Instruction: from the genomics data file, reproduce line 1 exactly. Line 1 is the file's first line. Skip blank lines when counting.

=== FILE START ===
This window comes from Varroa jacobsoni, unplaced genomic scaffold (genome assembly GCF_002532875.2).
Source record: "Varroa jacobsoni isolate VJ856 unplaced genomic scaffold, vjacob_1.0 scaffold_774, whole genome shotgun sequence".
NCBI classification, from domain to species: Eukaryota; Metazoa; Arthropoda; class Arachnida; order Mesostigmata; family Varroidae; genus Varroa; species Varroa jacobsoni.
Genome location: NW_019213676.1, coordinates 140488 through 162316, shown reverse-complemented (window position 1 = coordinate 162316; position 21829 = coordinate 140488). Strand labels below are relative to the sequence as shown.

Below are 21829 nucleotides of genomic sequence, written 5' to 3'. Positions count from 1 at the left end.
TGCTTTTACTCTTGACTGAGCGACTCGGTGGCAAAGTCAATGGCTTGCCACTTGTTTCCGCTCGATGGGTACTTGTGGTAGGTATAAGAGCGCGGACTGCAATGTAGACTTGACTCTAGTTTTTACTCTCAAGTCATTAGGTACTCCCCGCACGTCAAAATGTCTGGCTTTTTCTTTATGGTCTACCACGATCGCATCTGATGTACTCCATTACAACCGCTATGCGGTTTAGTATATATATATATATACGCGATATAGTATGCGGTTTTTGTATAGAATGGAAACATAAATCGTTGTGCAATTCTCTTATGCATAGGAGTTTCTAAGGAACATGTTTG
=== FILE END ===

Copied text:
This window comes from Varroa jacobsoni, unplaced genomic scaffold (genome assembly GCF_002532875.2).